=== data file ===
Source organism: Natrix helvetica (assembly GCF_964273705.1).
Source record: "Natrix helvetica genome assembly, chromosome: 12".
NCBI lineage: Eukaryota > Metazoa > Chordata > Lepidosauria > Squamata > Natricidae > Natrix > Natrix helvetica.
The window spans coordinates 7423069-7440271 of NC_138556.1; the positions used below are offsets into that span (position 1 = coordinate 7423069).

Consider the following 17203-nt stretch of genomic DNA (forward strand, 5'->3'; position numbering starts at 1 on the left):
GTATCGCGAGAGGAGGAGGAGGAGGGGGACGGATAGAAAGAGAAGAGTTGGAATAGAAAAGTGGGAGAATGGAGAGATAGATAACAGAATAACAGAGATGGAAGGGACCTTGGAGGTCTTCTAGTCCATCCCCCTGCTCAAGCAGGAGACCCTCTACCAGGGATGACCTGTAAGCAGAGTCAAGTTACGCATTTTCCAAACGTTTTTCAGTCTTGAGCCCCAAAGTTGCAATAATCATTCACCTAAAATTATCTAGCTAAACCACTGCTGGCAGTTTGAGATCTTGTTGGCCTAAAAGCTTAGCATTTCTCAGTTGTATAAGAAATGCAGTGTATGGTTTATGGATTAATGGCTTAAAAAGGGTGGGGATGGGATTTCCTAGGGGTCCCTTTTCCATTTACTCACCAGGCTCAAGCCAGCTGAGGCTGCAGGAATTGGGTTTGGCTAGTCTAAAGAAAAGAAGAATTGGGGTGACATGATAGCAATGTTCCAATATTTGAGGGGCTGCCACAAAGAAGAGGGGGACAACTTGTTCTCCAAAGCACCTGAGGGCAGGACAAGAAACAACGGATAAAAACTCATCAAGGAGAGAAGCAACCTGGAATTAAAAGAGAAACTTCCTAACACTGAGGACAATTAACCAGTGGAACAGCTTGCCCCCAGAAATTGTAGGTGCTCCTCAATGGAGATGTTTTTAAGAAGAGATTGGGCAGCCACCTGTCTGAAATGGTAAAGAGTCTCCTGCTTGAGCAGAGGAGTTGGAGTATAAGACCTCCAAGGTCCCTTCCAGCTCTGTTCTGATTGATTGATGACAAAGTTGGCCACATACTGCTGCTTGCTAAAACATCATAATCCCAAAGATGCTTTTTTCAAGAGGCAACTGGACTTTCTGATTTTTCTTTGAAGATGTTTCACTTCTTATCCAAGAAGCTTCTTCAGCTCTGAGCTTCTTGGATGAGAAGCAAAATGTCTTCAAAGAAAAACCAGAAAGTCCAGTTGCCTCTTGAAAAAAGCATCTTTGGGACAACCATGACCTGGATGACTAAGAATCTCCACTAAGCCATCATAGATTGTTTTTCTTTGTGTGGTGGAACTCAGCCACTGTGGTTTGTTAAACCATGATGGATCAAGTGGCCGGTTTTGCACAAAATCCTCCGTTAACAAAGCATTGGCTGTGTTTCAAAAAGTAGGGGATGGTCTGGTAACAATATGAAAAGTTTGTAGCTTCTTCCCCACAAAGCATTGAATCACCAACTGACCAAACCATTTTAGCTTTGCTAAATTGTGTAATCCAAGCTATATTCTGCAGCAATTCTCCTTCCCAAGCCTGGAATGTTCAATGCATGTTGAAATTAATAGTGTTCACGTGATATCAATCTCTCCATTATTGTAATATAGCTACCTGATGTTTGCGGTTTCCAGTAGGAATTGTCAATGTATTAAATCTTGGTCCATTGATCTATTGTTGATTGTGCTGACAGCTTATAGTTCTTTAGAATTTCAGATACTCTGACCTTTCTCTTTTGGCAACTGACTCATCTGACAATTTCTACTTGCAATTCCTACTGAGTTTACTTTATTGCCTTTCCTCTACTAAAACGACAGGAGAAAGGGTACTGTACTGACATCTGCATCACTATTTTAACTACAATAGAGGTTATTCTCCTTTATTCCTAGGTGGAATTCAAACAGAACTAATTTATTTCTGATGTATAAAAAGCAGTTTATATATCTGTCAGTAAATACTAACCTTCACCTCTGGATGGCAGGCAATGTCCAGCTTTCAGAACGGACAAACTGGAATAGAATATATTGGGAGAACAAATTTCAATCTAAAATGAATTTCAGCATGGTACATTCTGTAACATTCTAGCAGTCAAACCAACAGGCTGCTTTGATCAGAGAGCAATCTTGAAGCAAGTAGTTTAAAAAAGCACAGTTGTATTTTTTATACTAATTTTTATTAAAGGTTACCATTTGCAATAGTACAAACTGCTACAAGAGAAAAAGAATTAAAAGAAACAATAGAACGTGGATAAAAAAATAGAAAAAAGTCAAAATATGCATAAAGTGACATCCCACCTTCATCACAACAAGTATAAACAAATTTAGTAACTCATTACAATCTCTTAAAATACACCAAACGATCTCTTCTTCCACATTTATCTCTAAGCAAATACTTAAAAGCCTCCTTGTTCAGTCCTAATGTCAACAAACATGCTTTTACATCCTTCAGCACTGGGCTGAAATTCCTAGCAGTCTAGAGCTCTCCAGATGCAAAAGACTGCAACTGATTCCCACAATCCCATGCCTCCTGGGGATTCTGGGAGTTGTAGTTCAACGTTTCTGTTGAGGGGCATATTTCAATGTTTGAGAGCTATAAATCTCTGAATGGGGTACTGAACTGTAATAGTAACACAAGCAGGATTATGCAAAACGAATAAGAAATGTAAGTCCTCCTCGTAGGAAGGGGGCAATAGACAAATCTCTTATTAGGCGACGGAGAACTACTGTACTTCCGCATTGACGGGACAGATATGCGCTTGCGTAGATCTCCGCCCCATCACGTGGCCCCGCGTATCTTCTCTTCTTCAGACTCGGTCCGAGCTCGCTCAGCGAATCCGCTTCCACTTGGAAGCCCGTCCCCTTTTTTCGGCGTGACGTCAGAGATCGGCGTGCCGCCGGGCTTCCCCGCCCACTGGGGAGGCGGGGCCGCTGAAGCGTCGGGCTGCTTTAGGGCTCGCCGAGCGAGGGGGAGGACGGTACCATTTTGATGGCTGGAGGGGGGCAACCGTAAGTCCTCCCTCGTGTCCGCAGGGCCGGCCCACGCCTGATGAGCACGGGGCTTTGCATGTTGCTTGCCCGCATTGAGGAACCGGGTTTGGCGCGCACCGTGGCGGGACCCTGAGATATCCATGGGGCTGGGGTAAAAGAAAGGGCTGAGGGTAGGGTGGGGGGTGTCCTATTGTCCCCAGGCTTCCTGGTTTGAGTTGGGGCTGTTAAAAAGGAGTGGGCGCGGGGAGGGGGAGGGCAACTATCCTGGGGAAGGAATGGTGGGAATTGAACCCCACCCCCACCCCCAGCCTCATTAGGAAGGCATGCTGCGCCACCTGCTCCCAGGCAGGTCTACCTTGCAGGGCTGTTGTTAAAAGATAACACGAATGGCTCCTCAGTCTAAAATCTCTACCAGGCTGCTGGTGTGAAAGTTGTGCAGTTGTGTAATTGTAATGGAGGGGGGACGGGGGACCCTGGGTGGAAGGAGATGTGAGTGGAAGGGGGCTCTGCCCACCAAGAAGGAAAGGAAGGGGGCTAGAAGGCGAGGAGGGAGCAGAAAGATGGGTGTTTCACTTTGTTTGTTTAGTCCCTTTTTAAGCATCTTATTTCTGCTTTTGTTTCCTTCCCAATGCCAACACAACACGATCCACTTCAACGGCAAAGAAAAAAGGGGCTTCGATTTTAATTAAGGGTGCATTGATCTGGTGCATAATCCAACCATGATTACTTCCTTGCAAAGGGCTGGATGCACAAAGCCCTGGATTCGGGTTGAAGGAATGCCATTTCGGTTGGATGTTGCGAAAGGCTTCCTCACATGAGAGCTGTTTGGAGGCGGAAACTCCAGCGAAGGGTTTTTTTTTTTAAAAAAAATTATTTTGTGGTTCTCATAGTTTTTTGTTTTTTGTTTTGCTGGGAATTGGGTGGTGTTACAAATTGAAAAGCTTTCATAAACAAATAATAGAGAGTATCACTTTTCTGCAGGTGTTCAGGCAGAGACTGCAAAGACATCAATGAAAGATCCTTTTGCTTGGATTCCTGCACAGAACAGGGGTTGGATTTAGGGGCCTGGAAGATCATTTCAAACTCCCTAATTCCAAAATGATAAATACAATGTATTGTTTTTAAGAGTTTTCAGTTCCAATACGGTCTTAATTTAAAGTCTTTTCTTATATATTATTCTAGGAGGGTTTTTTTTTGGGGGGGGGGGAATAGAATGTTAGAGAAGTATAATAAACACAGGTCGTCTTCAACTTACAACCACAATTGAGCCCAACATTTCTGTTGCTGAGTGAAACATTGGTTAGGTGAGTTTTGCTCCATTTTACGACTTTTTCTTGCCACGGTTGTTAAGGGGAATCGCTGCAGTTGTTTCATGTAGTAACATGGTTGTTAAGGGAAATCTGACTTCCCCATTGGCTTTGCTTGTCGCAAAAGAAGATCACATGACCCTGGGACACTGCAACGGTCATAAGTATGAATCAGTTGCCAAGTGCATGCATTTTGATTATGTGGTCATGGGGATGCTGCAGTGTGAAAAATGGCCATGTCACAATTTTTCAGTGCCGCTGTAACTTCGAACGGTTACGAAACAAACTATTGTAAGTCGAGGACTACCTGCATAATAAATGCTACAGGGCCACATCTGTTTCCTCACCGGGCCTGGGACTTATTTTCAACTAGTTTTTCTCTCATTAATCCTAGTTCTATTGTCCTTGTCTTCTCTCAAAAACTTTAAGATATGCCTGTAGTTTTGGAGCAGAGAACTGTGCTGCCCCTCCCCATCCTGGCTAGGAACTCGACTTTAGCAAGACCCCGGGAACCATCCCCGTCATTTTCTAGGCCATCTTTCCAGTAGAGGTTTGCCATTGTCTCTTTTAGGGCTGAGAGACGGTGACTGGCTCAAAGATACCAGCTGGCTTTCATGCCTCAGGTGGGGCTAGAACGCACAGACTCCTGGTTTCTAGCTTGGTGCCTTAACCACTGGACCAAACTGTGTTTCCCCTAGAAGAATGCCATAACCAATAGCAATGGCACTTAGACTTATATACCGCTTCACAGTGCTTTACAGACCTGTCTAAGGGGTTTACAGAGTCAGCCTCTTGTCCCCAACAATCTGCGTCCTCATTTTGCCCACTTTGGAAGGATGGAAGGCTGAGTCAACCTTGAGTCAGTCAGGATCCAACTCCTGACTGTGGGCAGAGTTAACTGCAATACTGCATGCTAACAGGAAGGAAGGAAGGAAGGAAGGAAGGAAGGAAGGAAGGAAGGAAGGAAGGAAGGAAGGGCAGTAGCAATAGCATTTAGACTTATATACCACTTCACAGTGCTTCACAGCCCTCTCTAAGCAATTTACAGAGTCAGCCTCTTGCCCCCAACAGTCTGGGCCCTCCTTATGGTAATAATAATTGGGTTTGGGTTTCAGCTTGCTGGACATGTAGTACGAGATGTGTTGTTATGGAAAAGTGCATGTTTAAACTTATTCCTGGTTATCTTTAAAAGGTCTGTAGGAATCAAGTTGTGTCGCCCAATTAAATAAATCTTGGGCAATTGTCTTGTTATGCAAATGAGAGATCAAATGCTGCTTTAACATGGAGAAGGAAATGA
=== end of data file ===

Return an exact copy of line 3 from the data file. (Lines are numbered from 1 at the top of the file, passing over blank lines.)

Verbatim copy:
NCBI lineage: Eukaryota > Metazoa > Chordata > Lepidosauria > Squamata > Natricidae > Natrix > Natrix helvetica.